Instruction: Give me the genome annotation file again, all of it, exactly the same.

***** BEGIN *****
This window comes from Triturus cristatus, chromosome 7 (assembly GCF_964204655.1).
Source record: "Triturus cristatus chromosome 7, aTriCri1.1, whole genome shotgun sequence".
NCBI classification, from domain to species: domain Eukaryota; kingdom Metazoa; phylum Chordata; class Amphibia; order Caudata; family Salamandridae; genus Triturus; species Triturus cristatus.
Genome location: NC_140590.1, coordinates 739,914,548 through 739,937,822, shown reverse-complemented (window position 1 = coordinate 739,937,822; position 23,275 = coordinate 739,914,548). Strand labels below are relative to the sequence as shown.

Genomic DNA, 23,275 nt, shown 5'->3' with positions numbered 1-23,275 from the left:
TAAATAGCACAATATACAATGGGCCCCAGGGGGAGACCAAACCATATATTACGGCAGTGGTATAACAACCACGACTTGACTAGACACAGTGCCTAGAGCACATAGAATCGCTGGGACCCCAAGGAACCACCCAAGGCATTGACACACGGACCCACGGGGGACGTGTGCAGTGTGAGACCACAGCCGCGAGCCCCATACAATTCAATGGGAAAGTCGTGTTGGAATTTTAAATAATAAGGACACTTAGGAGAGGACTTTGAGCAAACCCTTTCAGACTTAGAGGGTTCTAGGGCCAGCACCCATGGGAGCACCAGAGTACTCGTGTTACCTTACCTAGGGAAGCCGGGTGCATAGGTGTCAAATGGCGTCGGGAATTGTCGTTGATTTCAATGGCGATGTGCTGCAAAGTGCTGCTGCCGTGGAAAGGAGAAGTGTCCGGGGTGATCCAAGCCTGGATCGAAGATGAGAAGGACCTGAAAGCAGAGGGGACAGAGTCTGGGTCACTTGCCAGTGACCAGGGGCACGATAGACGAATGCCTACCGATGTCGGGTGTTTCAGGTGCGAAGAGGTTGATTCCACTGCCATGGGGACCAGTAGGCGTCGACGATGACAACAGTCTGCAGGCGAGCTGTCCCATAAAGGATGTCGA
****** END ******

This window comes from Triturus cristatus, chromosome 7 (assembly GCF_964204655.1).
Source record: "Triturus cristatus chromosome 7, aTriCri1.1, whole genome shotgun sequence".
NCBI classification, from domain to species: domain Eukaryota; kingdom Metazoa; phylum Chordata; class Amphibia; order Caudata; family Salamandridae; genus Triturus; species Triturus cristatus.
Genome location: NC_140590.1, coordinates 739,914,548 through 739,937,822, shown reverse-complemented (window position 1 = coordinate 739,937,822; position 23,275 = coordinate 739,914,548). Strand labels below are relative to the sequence as shown.

Genomic DNA, 23,275 nt, shown 5'->3' with positions numbered 1-23,275 from the left:
TAAATAGCACAATATACAATGGGCCCCAGGGGGAGACCAAACCATATATTACGGCAGTGGTATAACAACCACGACTTGACTAGACACAGTGCCTAGAGCACATAGAATCGCTGGGACCCCAAGGAACCACCCAAGGCATTGACACACGGACCCACGGGGGACGTGTGCAGTGTGAGACCACAGCCGCGAGCCCCATACAATTCAATGGGAAAGTCGTGTTGGAATTTTAAATAATAAGGACACTTAGGAGAGGACTTTGAGCAAACCCTTTCAGACTTAGAGGGTTCTAGGGCCAGCACCCATGGGAGCACCAGAGTACTCGTGTTACCTTACCTAGGGAAGCCGGGTGCATAGGTGTCAAATGGCGTCGGGAATTGTCGTTGATTTCAATGGCGATGTGCTGCAAAGTGCTGCTGCCGTGGAAAGGAGAAGTGTCCGGGGTGATCCAAGCCTGGATCGAAGATGAGAAGGACCTGAAAGCAGAGGGGACAGAGTCTGGGTCACTTGCCAGTGACCAGGGGCACGATAGACGAATGCCTACCGATGTCGGGTGTTTCAGGTGCGAAGAGGTTGATTCCACTGCCATGGGGACCAGTAGGCGTCGACGATGACAACAGTCTGCAGGCGAGCTGTCCCATAAAGGATGTCGA